A Therapeutic Match

The SIT Alumni Mentoring Programme concluded its successful inaugural cycle in March 2021. We catch up with a trio of participants from the Health & Social Sciences cluster to find out how their mentoring journey went

The SIT Alumni Mentoring Programme had a rather rocky start. It launched amidst the COVID-19 pandemic, meaning its participants would mostly only be able to meet virtually, not the most ideal situation for a mentoring relationship. Nevertheless, the programme is currently mid-way through its second cycle – and gaining traction among SITizens.

Among the SITizens who joined the programme looking to learn from each other through their academic and professional experiences are alumni mentor Ms Sharifah Rawiah and her two student mentees, Mr Darren Lim and Mr Marcus Oon.

Sharifah, an Occupational Therapy alumnus, decided to take on the role of a mentor for the first time through this programme. Her interest is in grooming future therapists and sharing real-life experiences about working in the healthcare industry, such as the difference between working in a hospital setting and the social service sector. “Back when I was in school, we could only have such candid conversations with therapists in the workforce during clinical rotations. But that can be stressful as you are being supervised, or you simply may not have the time,” she explained. She also emphasised the importance of maintaining a work-life balance. “Prioritising and managing our time starts from when we are students, and it is good practice as a stepping stone for when we enter the workforce,” she said.

She was matched with Darren and Marcus, both Year 2 students in the Physiotherapy degree programme. Sharifah recalled that the mentees were initially worried that her being in a different discipline would limit the learning experience. However, the difference between the two professions actually helped them better understand the difference and how physiotherapists and occupational therapists work together.

Sharifah has also learned to be a better communicator through her mentor role. “My mentees have very different personalities and I had to be mindful of being adaptable in the way I communicated with each of them. In the beginning, they were both a bit shy and unsure, so I had to do most of the talking. When they became more comfortable, they would ask more questions and we could joke with one another.”

Darren said he was thankful to have a senior open his eyes to the workings of his future career. “My mentor is very nurturing, and I appreciate that apart from academics, she also taught me important soft skills as a Physiotherapist,” he said. “I learned that it is important to identify the professional version of me at work and the personal me at home, so that I can manage my emotions, especially when dealing with critically ill patients.”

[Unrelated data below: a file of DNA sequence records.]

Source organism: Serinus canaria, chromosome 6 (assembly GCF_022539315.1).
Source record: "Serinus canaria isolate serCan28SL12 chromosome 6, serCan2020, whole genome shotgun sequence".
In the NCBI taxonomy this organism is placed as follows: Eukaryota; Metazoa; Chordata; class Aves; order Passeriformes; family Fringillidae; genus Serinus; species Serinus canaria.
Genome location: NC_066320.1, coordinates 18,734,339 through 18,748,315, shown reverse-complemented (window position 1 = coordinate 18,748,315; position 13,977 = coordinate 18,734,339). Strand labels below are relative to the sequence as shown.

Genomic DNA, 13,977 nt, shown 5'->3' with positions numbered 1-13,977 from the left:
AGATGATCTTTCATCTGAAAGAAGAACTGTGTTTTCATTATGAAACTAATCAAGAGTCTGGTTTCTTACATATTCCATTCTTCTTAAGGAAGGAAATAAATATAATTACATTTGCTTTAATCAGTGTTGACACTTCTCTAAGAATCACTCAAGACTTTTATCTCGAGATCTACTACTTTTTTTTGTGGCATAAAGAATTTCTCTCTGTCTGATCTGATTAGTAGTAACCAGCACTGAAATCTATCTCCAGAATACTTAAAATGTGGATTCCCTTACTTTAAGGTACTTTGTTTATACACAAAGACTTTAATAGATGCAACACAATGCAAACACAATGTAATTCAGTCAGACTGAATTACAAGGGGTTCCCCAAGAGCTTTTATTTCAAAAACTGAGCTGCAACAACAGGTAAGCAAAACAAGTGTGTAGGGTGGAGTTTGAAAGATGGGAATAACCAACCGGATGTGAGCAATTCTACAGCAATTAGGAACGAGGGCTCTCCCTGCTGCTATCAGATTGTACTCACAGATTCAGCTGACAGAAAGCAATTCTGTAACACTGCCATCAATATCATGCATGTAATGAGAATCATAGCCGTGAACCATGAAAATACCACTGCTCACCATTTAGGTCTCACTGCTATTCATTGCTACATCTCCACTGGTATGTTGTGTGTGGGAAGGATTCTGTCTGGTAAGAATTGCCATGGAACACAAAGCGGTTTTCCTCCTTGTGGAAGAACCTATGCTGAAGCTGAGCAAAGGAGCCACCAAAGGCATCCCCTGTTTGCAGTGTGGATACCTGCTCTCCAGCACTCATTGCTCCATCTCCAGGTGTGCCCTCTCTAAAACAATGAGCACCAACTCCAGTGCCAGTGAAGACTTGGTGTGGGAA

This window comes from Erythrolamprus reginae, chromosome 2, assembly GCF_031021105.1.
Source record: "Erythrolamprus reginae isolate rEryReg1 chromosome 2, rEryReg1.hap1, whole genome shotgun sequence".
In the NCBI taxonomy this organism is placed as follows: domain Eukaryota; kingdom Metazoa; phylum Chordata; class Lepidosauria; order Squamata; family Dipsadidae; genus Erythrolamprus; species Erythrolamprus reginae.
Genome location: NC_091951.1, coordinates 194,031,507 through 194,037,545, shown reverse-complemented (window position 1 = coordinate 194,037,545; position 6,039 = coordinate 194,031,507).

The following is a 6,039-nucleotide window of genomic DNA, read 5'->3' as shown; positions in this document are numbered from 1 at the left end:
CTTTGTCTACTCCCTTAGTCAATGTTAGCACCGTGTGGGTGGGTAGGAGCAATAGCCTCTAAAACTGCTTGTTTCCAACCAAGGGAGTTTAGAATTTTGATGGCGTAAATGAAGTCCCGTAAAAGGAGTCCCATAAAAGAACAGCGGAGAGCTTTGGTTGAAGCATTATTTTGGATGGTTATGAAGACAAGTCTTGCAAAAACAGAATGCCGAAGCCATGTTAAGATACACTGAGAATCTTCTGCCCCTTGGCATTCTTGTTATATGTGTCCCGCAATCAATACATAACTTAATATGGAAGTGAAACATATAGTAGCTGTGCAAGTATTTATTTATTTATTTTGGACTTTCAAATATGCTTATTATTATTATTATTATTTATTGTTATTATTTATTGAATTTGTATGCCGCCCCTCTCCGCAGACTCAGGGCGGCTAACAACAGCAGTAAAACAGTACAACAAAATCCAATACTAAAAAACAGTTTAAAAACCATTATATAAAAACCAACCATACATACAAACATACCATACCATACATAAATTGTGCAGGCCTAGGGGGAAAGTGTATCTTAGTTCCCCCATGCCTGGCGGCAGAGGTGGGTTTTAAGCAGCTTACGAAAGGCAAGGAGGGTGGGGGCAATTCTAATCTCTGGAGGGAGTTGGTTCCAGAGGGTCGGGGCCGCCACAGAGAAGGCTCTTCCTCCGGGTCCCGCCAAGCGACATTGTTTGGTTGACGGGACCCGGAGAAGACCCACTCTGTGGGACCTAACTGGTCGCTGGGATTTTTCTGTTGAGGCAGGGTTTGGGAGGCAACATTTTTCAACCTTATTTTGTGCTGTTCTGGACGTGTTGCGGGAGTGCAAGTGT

Marcus said the programme has given him a deeper understanding of the healthcare industry. “I got to learn more about the different healthcare settings available and whether it would fit my career goals. I found that Intermediate and Long-Term Care is a good fit for me,” he said.

The trio has plans to keep in touch through social media and messaging apps, now that their mentoring cycle has concluded. And it appears that the SIT Alumni Mentoring Programme has found legs beyond SIT: Having been inspired to use her newfound mentoring knowledge, Sharifah has started a mentoring programme at work within her team, where new therapists are paired with seasoned therapists. She also supports them by facilitating reflection sessions throughout their mentoring journey.

The SIT Alumni Mentoring Programme


This is a six-month-long programme bringing together SIT alumni and students to foster personal and professional growth, as well as exchange knowledge and skillsets through mentorship. Organised by the SIT Advancement & Alumni Division and supported by SIT Student Life, the programme’s first cycle was officially launched in September 2020.


A total of 43 Alumni mentors were matched with 52 Student mentees in Cycle 1, where each mentor could choose to take on one or two mentees. The programme will soon be completing its second cycle in August 2021, where 45 mentors were matched with 50 mentees. As many as 10 mentors have joined the programme for the second time since the first cycle.